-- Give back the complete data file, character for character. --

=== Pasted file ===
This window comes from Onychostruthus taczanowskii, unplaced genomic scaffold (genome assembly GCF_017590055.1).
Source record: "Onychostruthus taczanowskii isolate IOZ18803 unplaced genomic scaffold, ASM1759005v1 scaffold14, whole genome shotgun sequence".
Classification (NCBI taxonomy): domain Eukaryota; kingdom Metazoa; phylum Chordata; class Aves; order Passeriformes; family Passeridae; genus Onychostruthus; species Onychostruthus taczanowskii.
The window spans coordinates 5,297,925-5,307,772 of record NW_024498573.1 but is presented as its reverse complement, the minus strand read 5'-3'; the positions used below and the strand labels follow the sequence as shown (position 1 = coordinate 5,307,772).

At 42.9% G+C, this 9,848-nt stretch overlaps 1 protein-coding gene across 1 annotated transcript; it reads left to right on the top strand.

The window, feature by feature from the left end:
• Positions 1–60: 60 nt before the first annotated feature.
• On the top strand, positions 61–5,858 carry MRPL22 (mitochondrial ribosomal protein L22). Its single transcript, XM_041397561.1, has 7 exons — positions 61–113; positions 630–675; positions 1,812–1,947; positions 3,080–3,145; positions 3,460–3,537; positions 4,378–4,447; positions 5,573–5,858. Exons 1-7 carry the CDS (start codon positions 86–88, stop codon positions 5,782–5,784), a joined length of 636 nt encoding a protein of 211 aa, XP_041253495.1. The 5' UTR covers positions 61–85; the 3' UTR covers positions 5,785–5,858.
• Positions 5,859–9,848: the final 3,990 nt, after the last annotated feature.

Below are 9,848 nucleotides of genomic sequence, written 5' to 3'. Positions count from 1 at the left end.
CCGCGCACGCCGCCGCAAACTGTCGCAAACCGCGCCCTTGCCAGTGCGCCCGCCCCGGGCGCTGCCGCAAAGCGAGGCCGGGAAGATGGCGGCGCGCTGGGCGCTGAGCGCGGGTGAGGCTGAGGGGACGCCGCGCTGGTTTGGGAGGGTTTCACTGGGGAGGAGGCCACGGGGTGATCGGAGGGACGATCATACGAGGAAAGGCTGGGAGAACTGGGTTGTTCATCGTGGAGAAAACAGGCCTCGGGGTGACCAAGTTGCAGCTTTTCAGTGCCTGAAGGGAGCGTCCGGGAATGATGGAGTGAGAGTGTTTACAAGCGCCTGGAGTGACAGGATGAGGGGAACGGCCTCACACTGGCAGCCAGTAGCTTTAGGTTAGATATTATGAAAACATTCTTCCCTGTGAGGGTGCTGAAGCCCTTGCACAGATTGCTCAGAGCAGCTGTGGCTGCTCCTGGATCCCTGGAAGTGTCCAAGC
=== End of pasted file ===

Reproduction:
This window comes from Onychostruthus taczanowskii, unplaced genomic scaffold (genome assembly GCF_017590055.1).
Source record: "Onychostruthus taczanowskii isolate IOZ18803 unplaced genomic scaffold, ASM1759005v1 scaffold14, whole genome shotgun sequence".
Classification (NCBI taxonomy): domain Eukaryota; kingdom Metazoa; phylum Chordata; class Aves; order Passeriformes; family Passeridae; genus Onychostruthus; species Onychostruthus taczanowskii.
The window spans coordinates 5,297,925-5,307,772 of record NW_024498573.1 but is presented as its reverse complement, the minus strand read 5'-3'; the positions used below and the strand labels follow the sequence as shown (position 1 = coordinate 5,307,772).

At 42.9% G+C, this 9,848-nt stretch overlaps 1 protein-coding gene across 1 annotated transcript; it reads left to right on the top strand.

The window, feature by feature from the left end:
• Positions 1–60: 60 nt before the first annotated feature.
• On the top strand, positions 61–5,858 carry MRPL22 (mitochondrial ribosomal protein L22). Its single transcript, XM_041397561.1, has 7 exons — positions 61–113; positions 630–675; positions 1,812–1,947; positions 3,080–3,145; positions 3,460–3,537; positions 4,378–4,447; positions 5,573–5,858. Exons 1-7 carry the CDS (start codon positions 86–88, stop codon positions 5,782–5,784), a joined length of 636 nt encoding a protein of 211 aa, XP_041253495.1. The 5' UTR covers positions 61–85; the 3' UTR covers positions 5,785–5,858.
• Positions 5,859–9,848: the final 3,990 nt, after the last annotated feature.

Below are 9,848 nucleotides of genomic sequence, written 5' to 3'. Positions count from 1 at the left end.
CCGCGCACGCCGCCGCAAACTGTCGCAAACCGCGCCCTTGCCAGTGCGCCCGCCCCGGGCGCTGCCGCAAAGCGAGGCCGGGAAGATGGCGGCGCGCTGGGCGCTGAGCGCGGGTGAGGCTGAGGGGACGCCGCGCTGGTTTGGGAGGGTTTCACTGGGGAGGAGGCCACGGGGTGATCGGAGGGACGATCATACGAGGAAAGGCTGGGAGAACTGGGTTGTTCATCGTGGAGAAAACAGGCCTCGGGGTGACCAAGTTGCAGCTTTTCAGTGCCTGAAGGGAGCGTCCGGGAATGATGGAGTGAGAGTGTTTACAAGCGCCTGGAGTGACAGGATGAGGGGAACGGCCTCACACTGGCAGCCAGTAGCTTTAGGTTAGATATTATGAAAACATTCTTCCCTGTGAGGGTGCTGAAGCCCTTGCACAGATTGCTCAGAGCAGCTGTGGCTGCTCCTGGATCCCTGGAAGTGTCCAAGC